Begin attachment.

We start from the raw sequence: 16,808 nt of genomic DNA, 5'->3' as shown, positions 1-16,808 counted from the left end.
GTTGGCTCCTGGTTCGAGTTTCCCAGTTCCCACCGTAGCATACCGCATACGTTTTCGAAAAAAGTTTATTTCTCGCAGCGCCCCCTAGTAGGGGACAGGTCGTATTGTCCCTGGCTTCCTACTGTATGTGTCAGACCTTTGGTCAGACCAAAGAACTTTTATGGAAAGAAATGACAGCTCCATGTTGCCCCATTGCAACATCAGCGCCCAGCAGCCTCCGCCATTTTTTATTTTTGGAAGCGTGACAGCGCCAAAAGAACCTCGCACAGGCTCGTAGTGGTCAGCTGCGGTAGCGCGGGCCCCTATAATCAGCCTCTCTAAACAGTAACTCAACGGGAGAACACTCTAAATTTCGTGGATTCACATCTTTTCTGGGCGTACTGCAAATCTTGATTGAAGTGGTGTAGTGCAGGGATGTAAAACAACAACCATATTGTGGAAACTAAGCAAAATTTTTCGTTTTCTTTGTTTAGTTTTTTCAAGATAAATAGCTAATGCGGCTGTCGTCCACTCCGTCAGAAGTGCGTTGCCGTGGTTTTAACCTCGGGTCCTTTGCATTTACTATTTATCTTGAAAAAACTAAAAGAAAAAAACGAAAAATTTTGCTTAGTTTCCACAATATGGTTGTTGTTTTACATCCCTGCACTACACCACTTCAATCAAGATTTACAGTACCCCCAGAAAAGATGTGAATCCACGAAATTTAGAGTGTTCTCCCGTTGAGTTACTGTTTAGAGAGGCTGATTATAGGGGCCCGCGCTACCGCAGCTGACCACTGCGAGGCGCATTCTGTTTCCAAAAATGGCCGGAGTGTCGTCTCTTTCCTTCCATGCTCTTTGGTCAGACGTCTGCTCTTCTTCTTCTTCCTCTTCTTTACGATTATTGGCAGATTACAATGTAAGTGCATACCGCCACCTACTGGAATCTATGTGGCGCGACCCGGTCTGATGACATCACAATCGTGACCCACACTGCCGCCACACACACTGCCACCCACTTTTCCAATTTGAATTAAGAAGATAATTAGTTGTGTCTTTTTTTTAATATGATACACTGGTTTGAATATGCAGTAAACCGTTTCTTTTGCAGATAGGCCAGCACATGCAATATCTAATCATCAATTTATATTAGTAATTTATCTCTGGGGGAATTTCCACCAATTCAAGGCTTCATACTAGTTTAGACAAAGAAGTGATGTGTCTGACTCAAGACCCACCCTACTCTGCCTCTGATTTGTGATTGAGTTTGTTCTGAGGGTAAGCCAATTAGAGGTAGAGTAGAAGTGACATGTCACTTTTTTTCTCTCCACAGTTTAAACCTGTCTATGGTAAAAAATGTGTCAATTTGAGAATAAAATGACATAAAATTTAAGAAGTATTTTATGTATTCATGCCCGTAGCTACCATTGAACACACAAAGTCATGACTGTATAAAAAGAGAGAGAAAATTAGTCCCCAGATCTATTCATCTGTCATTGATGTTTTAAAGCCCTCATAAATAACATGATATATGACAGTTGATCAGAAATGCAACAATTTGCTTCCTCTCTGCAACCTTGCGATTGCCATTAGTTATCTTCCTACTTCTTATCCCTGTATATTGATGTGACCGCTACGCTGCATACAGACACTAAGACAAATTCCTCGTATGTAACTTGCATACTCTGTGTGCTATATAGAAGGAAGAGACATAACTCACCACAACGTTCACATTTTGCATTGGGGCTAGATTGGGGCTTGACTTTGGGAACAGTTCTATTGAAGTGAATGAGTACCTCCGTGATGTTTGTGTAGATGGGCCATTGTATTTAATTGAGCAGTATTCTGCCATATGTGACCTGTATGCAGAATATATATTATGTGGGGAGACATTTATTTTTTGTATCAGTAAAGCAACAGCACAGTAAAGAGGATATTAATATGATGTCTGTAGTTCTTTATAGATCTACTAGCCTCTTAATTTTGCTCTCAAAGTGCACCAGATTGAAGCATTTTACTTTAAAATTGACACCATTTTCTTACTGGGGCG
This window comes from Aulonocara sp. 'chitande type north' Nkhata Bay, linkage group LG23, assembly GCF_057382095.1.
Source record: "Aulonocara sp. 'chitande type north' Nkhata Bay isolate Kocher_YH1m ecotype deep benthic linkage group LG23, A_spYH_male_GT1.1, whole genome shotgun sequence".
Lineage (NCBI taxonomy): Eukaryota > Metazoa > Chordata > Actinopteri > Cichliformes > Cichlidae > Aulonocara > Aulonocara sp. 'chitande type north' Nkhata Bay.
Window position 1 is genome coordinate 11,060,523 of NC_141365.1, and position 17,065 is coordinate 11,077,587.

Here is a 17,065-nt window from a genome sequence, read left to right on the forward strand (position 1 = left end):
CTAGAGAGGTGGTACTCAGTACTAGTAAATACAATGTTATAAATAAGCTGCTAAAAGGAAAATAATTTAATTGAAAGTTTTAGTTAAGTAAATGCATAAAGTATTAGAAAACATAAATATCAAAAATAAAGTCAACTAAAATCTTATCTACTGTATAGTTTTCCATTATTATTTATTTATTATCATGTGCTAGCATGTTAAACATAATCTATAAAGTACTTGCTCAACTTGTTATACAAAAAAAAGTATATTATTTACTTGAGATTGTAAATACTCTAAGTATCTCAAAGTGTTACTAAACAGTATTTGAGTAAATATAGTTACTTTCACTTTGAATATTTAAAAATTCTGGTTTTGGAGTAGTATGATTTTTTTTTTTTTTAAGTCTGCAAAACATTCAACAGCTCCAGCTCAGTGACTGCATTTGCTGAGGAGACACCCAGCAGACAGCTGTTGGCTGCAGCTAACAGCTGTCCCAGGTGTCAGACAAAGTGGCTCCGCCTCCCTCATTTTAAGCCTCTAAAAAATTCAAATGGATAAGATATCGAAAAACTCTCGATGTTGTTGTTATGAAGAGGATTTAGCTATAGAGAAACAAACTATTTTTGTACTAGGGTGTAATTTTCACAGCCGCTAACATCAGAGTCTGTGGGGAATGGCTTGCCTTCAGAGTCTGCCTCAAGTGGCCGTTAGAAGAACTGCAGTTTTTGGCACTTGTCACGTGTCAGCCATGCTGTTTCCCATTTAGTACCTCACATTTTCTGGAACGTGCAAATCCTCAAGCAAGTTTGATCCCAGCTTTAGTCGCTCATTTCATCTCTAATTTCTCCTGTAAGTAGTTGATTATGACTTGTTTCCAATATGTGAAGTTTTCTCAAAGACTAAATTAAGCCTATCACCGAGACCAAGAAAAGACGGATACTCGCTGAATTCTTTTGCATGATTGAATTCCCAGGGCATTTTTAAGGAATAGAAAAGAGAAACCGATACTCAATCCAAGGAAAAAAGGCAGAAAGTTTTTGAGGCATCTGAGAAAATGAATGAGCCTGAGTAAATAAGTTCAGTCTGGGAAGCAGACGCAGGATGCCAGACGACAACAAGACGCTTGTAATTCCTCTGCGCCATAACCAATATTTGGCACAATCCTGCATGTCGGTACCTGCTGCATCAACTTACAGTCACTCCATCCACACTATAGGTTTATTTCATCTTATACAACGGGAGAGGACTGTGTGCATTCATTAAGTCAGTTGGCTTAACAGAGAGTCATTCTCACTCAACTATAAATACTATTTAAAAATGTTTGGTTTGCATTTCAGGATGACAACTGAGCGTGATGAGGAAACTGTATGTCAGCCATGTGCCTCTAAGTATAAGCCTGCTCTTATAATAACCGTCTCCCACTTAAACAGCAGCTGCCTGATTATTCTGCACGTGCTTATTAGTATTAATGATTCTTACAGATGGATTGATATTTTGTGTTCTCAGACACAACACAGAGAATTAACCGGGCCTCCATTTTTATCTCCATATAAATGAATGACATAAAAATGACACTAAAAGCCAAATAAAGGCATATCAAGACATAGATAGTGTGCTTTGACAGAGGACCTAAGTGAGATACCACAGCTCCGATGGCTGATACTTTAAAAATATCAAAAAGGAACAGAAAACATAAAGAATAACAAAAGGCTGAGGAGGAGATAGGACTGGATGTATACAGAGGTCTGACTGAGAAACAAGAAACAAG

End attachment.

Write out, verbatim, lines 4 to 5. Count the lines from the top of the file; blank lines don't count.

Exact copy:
Source record: "Aulonocara sp. 'chitande type north' Nkhata Bay isolate Kocher_YH1m ecotype deep benthic linkage group LG23, A_spYH_male_GT1.1, whole genome shotgun sequence".
Lineage (NCBI taxonomy): Eukaryota > Metazoa > Chordata > Actinopteri > Cichliformes > Cichlidae > Aulonocara > Aulonocara sp. 'chitande type north' Nkhata Bay.